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Using the Article Editor (without losing your hair in handfuls)

, 17 Jun 2014
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The Article editor does work - but sometimes it does do things the hard way, and tries to frustrate you on purpose, I'm sure...

Editorial Note

Having trouble writing or posting articles? These articles aim to gather together tips and tricks from authors and mentors to help you write great articles.

Introduction

I've been writing stuff here for a while, and every time I do it I end up spending more time faffing about and swearing at the Article Editor than I do actually writing text: and my major problem is getting code samples into the document as code blocks. So lets start by looking at that.

Code blocks

It just hates me, I'm sure.

Let's try: Copy some code from your application, and paste it in:

        /// <summary>
        /// Human readable version
        /// </summary>
        /// <returns></returns>
        public override string ToString()
            {
            return Title + " : " + Path.GetFileName(OldPath);
            }

Nope. not right. This version is better than the last Editor, but it isn't quite right: look at it in the Preview and you'll see:

What we want is:

        /// <summary>
        /// Human readable version
        /// </summary>
        /// <returns></returns>
        public override string ToString()
            {
            return Title + " : " + Path.GetFileName(OldPath);
            }

Fortunately, that isn't as hard to do as it was - in the previous version I ended up switching to HTML mode, pasting the code, then manually adding the <pre> tags:

<pre lang="cs">        /// <summary>
        /// Human readable version
        /// </summary>
        /// <returns></returns>
        public override string ToString()
            {
            return Title + " : " + Path.GetFileName(OldPath);
            }</pre>

Which was clumsy, and a nightmare if you forgot and pasted it into the text, as it applied the code formatter information, but not the code block - and to fix that you had to manually remove all the span tags it had added...and it normally ate all the VS Intellisense parts in comments, sicne they looked like HTML tags to it... Sigh | :sigh:

This version is easy:

1) Paste the code:

        /// <summary>
        /// Human readable version
        /// </summary>
        /// <returns></returns>
        public override string ToString()
            {
            return Title + " : " + Path.GetFileName(OldPath);
            }

2) Highlight it:

3) Go to the toolbar, and click the "Remove Format" button (strictly, you don't have to do this, but just in case:

4) Highlight the code again, and use "Paragraph Format" dropdown to select "Formatted":

5) Use the "Language" drop down to select the appropriate language highlighter:

6) Now, your code looks like this:

And in the preview it looks like this:

Which is what we wanted.

Images

You noticed the images, yes? They are really easy to insert, particularly if you have DropBox installed on your PC. If you do, then whenever you take a screenshot, it is automatically saved to the Dropbox/Screenshots folder for you, so you don't even need a Paint program to include screenshots. Handy...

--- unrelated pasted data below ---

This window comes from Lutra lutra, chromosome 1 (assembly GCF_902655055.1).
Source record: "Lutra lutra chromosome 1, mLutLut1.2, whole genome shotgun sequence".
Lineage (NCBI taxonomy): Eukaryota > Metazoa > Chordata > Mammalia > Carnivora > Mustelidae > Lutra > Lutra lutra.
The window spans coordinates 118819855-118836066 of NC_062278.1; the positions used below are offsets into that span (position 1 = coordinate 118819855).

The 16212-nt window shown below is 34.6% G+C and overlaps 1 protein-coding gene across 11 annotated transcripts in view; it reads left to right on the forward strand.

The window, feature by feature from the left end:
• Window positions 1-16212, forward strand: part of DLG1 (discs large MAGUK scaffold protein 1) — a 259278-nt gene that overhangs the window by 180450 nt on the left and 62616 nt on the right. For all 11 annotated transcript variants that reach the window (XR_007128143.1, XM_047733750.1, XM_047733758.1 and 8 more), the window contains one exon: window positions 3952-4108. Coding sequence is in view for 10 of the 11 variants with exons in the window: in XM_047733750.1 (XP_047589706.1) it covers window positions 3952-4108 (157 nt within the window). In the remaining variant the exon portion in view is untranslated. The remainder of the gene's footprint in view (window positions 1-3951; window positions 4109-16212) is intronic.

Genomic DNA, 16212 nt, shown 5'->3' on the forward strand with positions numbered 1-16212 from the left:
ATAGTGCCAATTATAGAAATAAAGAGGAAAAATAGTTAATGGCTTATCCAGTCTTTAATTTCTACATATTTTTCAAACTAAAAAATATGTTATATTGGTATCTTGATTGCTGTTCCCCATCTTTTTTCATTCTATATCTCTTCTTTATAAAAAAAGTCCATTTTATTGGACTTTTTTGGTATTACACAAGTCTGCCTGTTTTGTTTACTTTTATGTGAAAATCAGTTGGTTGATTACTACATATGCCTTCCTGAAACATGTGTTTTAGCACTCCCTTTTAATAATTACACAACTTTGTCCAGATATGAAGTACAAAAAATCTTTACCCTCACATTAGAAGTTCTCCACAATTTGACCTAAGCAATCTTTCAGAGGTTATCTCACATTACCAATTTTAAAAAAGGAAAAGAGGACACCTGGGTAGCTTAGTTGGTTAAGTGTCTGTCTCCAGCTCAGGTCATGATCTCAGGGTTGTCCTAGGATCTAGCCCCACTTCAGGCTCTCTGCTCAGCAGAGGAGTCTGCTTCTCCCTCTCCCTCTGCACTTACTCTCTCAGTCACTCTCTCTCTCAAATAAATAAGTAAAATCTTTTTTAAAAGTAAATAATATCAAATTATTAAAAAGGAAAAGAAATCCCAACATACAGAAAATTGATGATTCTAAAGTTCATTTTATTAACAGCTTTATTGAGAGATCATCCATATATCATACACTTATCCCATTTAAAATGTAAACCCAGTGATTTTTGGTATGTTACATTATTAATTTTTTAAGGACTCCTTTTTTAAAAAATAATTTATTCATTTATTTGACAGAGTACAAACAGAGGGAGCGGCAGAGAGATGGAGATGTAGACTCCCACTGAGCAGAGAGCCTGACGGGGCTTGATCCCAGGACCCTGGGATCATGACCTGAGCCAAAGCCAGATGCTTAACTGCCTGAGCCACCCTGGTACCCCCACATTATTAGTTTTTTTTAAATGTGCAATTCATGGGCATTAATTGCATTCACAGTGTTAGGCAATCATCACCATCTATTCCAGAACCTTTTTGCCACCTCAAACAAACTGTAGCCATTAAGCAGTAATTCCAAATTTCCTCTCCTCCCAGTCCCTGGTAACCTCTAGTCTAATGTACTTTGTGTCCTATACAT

If you don't have dropbox:

This is more cumbersome: Take the screen shot using the ALT and PRINTSCREEN buttons, and paste it into a new image in your paint program (I use Paint Shop Pro 9 which causes it's own problems, since it disables Aero for compatability, so I have to keep opening and closing it to get consistant looking images). ALT and PRINTSCREEN copys the current window, so if you re-size it to just what you want, you are ready.

Save the file.

If you do have drop box.

Use the ALT and PRINTSCREEN buttons to save the current window. This saves the current window as is, so if you re-size it to just what you want, your file is ready.

Add it to your "Current Files" list:

Easy way: Drag the files from the folder and drop them on the "Target":

This adds them to the "Current Files" list, so all you have to do is place the cursor where you want the image, and click the "Insert image into article" button:

Done!

History

2014-06-17 Original Version

2014-06-17

  • Typo corrected: "teh" became "the".
  • Heading corrected on "History" section.

License

This article, along with any associated source code and files, is licensed under The Code Project Open License (CPOL)

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About the Author

OriginalGriff
CEO
Wales Wales
Born at an early age, he grew older. At the same time, his hair grew longer, and was tied up behind his head.
Has problems spelling the word "the".
Invented the portable cat-flap.
Currently, has not died yet. Or has he?
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Comments and Discussions

 
BugIronically... PinprofessionalMatt T Heffron17-Jun-14 14:06 
GeneralRe: Ironically... Pinprofessional_Noctis_12-Aug-14 14:44 
GeneralRe: Ironically... PinprotectorOriginalGriff12-Aug-14 18:46 
GeneralRe: Ironically... Pinprofessional_Noctis_12-Aug-14 19:06 
GeneralRe: Ironically... PinprotectorOriginalGriff12-Aug-14 20:19 
GeneralRe: Ironically... Pinprofessional_Noctis_12-Aug-14 21:36 
GeneralMy vote of 5 Pinprofessionalphil.o17-Jun-14 4:22 
QuestionFormatting PinprofessionalKenneth Haugland17-Jun-14 1:00 
AnswerRe: Formatting PinprotectorPete O'Hanlon17-Jun-14 4:20 
GeneralRe: Formatting PinprofessionalKenneth Haugland17-Jun-14 4:31 

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